"Everything can be taken from a man but one thing: the last of the human freedoms--to choose one's attitude in any set of circumstances, to choose one's own way.
----Victor E. Frankl, Man's Search for Meaning
In the 1980s, in an agricultural county in central California, teen pregnancy rates were soaring off the charts. Parents and educators were becoming alarmed by the number of babies being born to teenage girls, many of whom dropped out of school. Barry Sommer, an educational psychologist and school administrator, was called on to design a program that would engage teens and help reduce the number of teen pregnancies. Sommer developed a decision-making model to help students become more conscious of their ability not only to make choices but to make better, more responsible decisions. The model combined rational thinking about options and consequences with more emotionally based considerations including long-term goals, priorities, family and cultural values, and levels of comfort with risk.
That six-step model for decision making was successful enough that Barry and I teamed up to write a book that would demonstrate how the model could be of value to middle school kids and those who care about them. The resulting book, You Can Choose Your Own Life: Stories for Decision Making, was first published by the California Psychologists Press in 1981. In July of 2021, we published a revised and updated edition to meet the needs of twenty-first-century adolescents.
You Can Choose Your Own Life, currently available in both print and electronic versions on amazon.com is written in a user-friendly format that is similar to the old choose-your-own-adventure series. Each reader creates a unique pathway through a story, making decisions and turning to another page depending on what they decide (the electronic version allows students to simply click on a link as they make choices. Then they are whisked to another page in cyberspace to find out the result of their choice.) After making several decisions along the pathway and finding out "what happened" after each choice, students read both a short-term prediction and a long-term prediction, which are based on the pattern of those choices.
While the stories in Choose Your Own Life are designed to provide experiential learning for students in a safe and fun environment, a short introductory chapter demonstrates the simple, empowering model for decision making. Students are invited to imagine themselves as Phil, a boy who has recently moved to a new town and school, and who is attending a party with new friends. His parents have given him a curfew, but as that time nears, he realizes that all the other kids will be staying later. The student reader follows Phil's thought process as he gathers information, develops options, considers possible consequences, and weighs his values before making his choice, which turns out to be a decision to call his parents and ask for permission to stay at the party another hour.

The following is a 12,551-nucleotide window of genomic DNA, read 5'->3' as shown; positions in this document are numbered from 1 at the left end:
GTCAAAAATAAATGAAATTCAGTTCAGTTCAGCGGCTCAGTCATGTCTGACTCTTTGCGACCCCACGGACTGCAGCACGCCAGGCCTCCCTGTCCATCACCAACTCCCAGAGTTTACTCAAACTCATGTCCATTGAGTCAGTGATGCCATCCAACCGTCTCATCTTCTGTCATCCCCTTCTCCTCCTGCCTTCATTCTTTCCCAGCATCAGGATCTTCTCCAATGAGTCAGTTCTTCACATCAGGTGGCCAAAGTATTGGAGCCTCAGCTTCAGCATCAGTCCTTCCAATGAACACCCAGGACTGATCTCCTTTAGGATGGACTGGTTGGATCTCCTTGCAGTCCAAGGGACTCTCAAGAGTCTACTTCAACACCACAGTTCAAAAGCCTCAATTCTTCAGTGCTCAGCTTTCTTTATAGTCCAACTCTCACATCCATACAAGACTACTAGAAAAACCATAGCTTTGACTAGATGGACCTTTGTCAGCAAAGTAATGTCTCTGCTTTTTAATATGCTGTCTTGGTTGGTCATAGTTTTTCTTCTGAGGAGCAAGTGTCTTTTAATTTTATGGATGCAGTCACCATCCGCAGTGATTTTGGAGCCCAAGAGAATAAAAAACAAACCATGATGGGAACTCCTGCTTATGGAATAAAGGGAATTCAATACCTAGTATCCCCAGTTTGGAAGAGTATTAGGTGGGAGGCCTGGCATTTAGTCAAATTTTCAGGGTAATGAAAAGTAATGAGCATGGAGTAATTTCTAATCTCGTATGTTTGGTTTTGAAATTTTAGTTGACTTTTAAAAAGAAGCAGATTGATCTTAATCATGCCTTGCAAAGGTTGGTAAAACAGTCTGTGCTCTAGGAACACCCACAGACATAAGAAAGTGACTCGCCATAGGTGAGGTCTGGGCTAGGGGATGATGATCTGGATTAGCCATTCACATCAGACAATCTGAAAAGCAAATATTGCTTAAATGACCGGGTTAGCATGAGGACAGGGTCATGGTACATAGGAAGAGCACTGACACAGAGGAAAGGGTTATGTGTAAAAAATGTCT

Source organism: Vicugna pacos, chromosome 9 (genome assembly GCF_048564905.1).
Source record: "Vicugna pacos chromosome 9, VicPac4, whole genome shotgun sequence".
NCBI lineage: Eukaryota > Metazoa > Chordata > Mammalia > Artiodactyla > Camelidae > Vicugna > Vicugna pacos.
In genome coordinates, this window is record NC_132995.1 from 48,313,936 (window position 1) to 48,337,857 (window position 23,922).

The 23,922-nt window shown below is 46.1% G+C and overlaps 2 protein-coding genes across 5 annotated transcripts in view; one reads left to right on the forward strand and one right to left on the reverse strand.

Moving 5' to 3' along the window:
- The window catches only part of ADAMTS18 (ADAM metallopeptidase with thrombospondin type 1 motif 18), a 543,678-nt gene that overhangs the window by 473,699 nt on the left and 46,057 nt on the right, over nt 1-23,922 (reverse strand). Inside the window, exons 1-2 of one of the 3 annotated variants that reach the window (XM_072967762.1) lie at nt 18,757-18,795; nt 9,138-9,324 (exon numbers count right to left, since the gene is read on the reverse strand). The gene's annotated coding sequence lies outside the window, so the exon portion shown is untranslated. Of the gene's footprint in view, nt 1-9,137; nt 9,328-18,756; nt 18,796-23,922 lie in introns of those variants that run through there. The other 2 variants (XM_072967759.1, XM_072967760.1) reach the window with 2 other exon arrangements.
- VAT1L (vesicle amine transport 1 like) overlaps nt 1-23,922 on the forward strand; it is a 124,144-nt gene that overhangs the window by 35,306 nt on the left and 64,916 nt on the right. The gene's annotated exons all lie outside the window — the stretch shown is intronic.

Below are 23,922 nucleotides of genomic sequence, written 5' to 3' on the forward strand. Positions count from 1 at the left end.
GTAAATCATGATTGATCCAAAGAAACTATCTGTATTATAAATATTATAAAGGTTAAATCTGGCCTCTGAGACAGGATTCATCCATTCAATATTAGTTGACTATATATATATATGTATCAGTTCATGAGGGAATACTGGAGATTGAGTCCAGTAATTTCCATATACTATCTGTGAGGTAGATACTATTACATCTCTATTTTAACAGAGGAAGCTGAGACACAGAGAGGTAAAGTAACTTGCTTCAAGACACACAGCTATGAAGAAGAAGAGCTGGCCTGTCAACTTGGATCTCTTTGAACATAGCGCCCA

This decision-making model can help students with the choices they make throughout the book. If the book is used in an SEL (Social and Emotional Learning) program, facilitators may encourage students to try some "risky" rather than "safe" choices now and then just to see what the consequences might be. For example, what if a character gives in to peer pressure and joins others in drinking alcohol behind the school gym? As readers make their way through the stories, they may discover that after making a somewhat weak choice, they may still recover by making better decisions as they continue along their chosen pathway. For example, in the story about cyberbullying, the protagonist may make the decision to confront the suspected bully on his own. He may later choose to seek help from a trusted adult.
Kids also learn that by making considered choices, they will feel more empowered and more able to have at least some control over what happens to them on a daily basis. For example, they don't have to do something just because "everyone is doing it." They don't have to be paralyzed with shame or fear when a bully harasses them in the real world or in the realm of cyberspace. They may also learn to think creatively to develop more options when a problem arises at home, at school, or in a variety of social situations. In the story "All in the Family," for example, the young girl protagonist tries to think of options for dealing with the violence between her mother and stepfather. Should she interfere when they fight? Stay away from home as much as possible? Do everything she can to protect her mother and sister by keeping peace in the home?